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Years after the population, health and environment program ended, new findings suggest many communities have continued to nurture the seeds planted.
The people of Uganda were locked down during COVID. Now, an Ebola outbreak means another public health crisis to worry about.
Ugandans between the ages of 18 and 29 say their access to services such as family planning and maternal and child health has been limited by the pandemic, according to a CCP survey.
CCP has received a $35 million, five-year award from USAID for an innovative integrated social and behavior change project in Uganda.
Global Health: Science and Practice is published by the Johns Hopkins Center for Communication Programs’ Knowledge for Health project, which is supported by USAID.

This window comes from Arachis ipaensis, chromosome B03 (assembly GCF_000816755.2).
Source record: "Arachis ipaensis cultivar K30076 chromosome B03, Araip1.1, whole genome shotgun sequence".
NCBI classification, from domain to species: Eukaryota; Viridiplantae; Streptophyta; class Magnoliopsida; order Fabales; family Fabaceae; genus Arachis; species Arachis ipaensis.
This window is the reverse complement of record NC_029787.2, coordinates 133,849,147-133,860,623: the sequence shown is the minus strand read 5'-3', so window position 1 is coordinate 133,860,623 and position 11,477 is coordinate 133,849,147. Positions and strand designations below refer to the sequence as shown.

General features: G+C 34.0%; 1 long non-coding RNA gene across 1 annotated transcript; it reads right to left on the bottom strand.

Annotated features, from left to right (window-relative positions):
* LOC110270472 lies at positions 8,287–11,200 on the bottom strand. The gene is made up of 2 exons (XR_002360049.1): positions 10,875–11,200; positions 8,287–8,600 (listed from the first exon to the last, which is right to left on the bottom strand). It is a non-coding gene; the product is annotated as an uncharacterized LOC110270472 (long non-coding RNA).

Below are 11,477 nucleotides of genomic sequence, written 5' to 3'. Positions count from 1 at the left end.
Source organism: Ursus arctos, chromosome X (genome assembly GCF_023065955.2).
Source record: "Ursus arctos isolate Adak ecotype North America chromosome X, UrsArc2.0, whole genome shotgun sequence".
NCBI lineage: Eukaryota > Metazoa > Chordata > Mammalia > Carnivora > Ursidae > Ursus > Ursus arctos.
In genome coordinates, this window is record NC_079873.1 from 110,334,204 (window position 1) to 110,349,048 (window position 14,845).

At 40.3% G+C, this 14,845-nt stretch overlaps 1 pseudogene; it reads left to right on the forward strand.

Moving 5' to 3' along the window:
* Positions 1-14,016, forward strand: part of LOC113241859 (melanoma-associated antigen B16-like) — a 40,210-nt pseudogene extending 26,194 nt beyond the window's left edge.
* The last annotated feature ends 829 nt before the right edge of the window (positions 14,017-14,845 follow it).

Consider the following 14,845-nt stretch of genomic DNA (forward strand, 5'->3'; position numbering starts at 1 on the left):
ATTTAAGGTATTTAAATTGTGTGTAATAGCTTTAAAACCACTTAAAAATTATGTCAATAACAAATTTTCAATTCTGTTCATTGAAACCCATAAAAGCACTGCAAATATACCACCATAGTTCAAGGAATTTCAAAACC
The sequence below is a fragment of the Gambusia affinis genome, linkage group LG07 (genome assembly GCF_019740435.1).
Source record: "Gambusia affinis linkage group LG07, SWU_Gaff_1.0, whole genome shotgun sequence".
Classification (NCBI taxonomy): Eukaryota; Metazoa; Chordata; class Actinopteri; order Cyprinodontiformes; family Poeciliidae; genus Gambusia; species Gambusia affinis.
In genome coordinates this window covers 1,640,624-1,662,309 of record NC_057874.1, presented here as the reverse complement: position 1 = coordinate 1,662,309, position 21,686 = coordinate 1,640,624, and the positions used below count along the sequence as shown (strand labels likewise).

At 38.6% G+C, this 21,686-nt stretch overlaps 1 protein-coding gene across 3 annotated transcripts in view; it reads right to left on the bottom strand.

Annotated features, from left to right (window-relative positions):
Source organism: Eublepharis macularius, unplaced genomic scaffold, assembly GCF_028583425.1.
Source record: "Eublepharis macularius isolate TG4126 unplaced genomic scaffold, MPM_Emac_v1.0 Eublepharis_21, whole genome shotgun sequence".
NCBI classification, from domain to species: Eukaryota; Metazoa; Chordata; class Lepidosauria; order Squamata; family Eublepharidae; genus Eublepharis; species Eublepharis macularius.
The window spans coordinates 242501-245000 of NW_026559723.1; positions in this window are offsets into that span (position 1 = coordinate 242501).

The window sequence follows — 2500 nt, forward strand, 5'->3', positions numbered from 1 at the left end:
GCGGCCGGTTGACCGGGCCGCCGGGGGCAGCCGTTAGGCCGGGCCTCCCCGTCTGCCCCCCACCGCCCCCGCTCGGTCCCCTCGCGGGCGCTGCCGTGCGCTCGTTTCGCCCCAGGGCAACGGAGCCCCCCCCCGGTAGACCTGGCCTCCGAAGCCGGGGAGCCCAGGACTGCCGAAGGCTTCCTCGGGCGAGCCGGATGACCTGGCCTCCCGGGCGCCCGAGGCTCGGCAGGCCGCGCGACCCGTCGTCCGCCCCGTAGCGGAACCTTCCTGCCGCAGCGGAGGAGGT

“There’s a need for new tools to complement what’s already available and to protect people during times, and in settings, where people are at risk but net use is not feasible,” says CCP’s April Monroe, who is part of the $33.7 million grant from Unitaid.
Five years ago, a group of pharmaceutical companies, government agencies and nonprofits pledged to work together to, by 2020, eliminate 10 neglected tropical diseases. Taken together, these communicable diseases impact more than 1.5 billion people around the world, particularly those living in poverty, without access
Uganda has launched a national campaign to eliminate mother-to-child transmission of HIV, estimated to be the cause of approximately 20% of new HIV infections each year. As many as 30,000 babies born in Uganda this year will be born with HIV. With little access to
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